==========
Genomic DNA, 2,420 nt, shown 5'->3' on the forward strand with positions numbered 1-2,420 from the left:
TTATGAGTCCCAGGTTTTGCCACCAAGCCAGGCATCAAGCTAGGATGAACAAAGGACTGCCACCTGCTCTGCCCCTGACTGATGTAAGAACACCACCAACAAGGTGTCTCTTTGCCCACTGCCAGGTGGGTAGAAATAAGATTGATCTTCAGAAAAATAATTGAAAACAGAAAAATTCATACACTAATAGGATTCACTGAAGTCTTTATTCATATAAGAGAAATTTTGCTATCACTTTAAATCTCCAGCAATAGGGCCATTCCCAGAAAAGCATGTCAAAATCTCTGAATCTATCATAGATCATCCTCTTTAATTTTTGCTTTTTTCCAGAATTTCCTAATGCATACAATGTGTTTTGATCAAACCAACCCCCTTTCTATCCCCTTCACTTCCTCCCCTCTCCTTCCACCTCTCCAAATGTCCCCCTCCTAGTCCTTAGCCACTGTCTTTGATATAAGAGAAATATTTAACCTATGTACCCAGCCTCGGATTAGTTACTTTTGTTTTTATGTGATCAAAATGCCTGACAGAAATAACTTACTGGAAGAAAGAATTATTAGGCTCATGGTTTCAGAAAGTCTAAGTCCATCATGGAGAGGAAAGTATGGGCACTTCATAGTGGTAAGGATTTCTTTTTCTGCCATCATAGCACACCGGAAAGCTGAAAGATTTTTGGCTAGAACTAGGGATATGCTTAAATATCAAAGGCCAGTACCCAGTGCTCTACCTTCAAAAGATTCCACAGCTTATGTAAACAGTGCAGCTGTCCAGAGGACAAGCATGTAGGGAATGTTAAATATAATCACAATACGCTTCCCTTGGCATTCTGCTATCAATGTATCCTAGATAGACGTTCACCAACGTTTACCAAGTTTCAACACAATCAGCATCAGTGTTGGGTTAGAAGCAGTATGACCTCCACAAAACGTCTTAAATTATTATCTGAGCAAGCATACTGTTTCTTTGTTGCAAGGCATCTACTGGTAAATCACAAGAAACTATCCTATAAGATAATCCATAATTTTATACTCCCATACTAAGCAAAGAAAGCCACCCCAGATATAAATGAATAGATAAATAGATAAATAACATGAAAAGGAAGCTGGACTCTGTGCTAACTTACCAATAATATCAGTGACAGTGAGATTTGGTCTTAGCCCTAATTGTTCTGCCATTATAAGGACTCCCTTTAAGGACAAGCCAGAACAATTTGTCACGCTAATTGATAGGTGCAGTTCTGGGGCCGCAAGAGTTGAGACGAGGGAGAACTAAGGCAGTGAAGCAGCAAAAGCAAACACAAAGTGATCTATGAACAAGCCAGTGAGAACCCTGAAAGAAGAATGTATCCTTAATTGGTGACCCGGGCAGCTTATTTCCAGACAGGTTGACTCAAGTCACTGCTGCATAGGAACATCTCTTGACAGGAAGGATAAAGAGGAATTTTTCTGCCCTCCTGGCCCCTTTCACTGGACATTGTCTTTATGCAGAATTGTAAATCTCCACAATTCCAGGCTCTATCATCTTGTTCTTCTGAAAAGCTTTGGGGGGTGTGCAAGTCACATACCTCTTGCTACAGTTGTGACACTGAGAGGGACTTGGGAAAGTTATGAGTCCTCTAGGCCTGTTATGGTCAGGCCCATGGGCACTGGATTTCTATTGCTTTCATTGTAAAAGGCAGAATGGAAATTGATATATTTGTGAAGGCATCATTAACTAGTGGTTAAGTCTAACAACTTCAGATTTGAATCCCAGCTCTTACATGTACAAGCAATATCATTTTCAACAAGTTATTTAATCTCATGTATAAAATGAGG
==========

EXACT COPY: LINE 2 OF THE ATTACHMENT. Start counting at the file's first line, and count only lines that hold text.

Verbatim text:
TTATGAGTCCCAGGTTTTGCCACCAAGCCAGGCATCAAGCTAGGATGAACAAAGGACTGCCACCTGCTCTGCCCCTGACTGATGTAAGAACACCACCAACAAGGTGTCTCTTTGCCCACTGCCAGGTGGGTAGAAATAAGATTGATCTTCAGAAAAATAATTGAAAACAGAAAAATTCATACACTAATAGGATTCACTGAAGTCTTTATTCATATAAGAGAAATTTTGCTATCACTTTAAATCTCCAGCAATAGGGCCATTCCCAGAAAAGCATGTCAAAATCTCTGAATCTATCATAGATCATCCTCTTTAATTTTTGCTTTTTTCCAGAATTTCCTAATGCATACAATGTGTTTTGATCAAACCAACCCCCTTTCTATCCCCTTCACTTCCTCCCCTCTCCTTCCACCTCTCCAAATGTCCCCCTCCTAGTCCTTAGCCACTGTCTTTGATATAAGAGAAATATTTAACCTATGTACCCAGCCTCGGATTAGTTACTTTTGTTTTTATGTGATCAAAATGCCTGACAGAAATAACTTACTGGAAGAAAGAATTATTAGGCTCATGGTTTCAGAAAGTCTAAGTCCATCATGGAGAGGAAAGTATGGGCACTTCATAGTGGTAAGGATTTCTTTTTCTGCCATCATAGCACACCGGAAAGCTGAAAGATTTTTGGCTAGAACTAGGGATATGCTTAAATATCAAAGGCCAGTACCCAGTGCTCTACCTTCAAAAGATTCCACAGCTTATGTAAACAGTGCAGCTGTCCAGAGGACAAGCATGTAGGGAATGTTAAATATAATCACAATACGCTTCCCTTGGCATTCTGCTATCAATGTATCCTAGATAGACGTTCACCAACGTTTACCAAGTTTCAACACAATCAGCATCAGTGTTGGGTTAGAAGCAGTATGACCTCCACAAAACGTCTTAAATTATTATCTGAGCAAGCATACTGTTTCTTTGTTGCAAGGCATCTACTGGTAAATCACAAGAAACTATCCTATAAGATAATCCATAATTTTATACTCCCATACTAAGCAAAGAAAGCCACCCCAGATATAAATGAATAGATAAATAGATAAATAACATGAAAAGGAAGCTGGACTCTGTGCTAACTTACCAATAATATCAGTGACAGTGAGATTTGGTCTTAGCCCTAATTGTTCTGCCATTATAAGGACTCCCTTTAAGGACAAGCCAGAACAATTTGTCACGCTAATTGATAGGTGCAGTTCTGGGGCCGCAAGAGTTGAGACGAGGGAGAACTAAGGCAGTGAAGCAGCAAAAGCAAACACAAAGTGATCTATGAACAAGCCAGTGAGAACCCTGAAAGAAGAATGTATCCTTAATTGGTGACCCGGGCAGCTTATTTCCAGACAGGTTGACTCAAGTCACTGCTGCATAGGAACATCTCTTGACAGGAAGGATAAAGAGGAATTTTTCTGCCCTCCTGGCCCCTTTCACTGGACATTGTCTTTATGCAGAATTGTAAATCTCCACAATTCCAGGCTCTATCATCTTGTTCTTCTGAAAAGCTTTGGGGGGTGTGCAAGTCACATACCTCTTGCTACAGTTGTGACACTGAGAGGGACTTGGGAAAGTTATGAGTCCTCTAGGCCTGTTATGGTCAGGCCCATGGGCACTGGATTTCTATTGCTTTCATTGTAAAAGGCAGAATGGAAATTGATATATTTGTGAAGGCATCATTAACTAGTGGTTAAGTCTAACAACTTCAGATTTGAATCCCAGCTCTTACATGTACAAGCAATATCATTTTCAACAAGTTATTTAATCTCATGTATAAAATGAGG